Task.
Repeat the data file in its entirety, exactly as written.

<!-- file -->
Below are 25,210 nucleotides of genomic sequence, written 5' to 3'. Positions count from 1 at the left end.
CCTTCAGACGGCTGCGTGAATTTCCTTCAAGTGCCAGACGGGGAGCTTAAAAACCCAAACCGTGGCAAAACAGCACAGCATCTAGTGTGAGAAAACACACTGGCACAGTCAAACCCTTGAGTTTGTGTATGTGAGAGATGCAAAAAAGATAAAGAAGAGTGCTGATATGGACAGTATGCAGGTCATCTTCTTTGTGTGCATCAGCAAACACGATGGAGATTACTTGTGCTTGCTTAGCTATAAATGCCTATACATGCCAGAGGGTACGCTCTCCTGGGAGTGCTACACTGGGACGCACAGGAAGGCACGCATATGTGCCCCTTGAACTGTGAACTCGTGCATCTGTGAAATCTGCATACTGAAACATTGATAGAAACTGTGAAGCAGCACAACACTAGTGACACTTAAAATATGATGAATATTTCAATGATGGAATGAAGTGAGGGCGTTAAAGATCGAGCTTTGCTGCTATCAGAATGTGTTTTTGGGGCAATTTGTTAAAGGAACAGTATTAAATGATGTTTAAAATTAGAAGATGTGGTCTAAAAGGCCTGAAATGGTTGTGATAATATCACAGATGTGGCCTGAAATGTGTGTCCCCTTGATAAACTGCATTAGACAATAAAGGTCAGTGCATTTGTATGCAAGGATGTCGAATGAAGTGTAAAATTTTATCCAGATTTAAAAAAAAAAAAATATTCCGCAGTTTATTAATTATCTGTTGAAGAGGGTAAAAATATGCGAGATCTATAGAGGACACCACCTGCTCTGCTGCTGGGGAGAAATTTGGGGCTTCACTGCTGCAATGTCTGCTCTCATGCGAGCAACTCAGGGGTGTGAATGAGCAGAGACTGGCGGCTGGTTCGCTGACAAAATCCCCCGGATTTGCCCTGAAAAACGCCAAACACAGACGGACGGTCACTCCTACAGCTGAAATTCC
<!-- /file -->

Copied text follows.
Below are 25,210 nucleotides of genomic sequence, written 5' to 3'. Positions count from 1 at the left end.
CCTTCAGACGGCTGCGTGAATTTCCTTCAAGTGCCAGACGGGGAGCTTAAAAACCCAAACCGTGGCAAAACAGCACAGCATCTAGTGTGAGAAAACACACTGGCACAGTCAAACCCTTGAGTTTGTGTATGTGAGAGATGCAAAAAAGATAAAGAAGAGTGCTGATATGGACAGTATGCAGGTCATCTTCTTTGTGTGCATCAGCAAACACGATGGAGATTACTTGTGCTTGCTTAGCTATAAATGCCTATACATGCCAGAGGGTACGCTCTCCTGGGAGTGCTACACTGGGACGCACAGGAAGGCACGCATATGTGCCCCTTGAACTGTGAACTCGTGCATCTGTGAAATCTGCATACTGAAACATTGATAGAAACTGTGAAGCAGCACAACACTAGTGACACTTAAAATATGATGAATATTTCAATGATGGAATGAAGTGAGGGCGTTAAAGATCGAGCTTTGCTGCTATCAGAATGTGTTTTTGGGGCAATTTGTTAAAGGAACAGTATTAAATGATGTTTAAAATTAGAAGATGTGGTCTAAAAGGCCTGAAATGGTTGTGATAATATCACAGATGTGGCCTGAAATGTGTGTCCCCTTGATAAACTGCATTAGACAATAAAGGTCAGTGCATTTGTATGCAAGGATGTCGAATGAAGTGTAAAATTTTATCCAGATTTAAAAAAAAAAAAATATTCCGCAGTTTATTAATTATCTGTTGAAGAGGGTAAAAATATGCGAGATCTATAGAGGACACCACCTGCTCTGCTGCTGGGGAGAAATTTGGGGCTTCACTGCTGCAATGTCTGCTCTCATGCGAGCAACTCAGGGGTGTGAATGAGCAGAGACTGGCGGCTGGTTCGCTGACAAAATCCCCCGGATTTGCCCTGAAAAACGCCAAACACAGACGGACGGTCACTCCTACAGCTGAAATTCC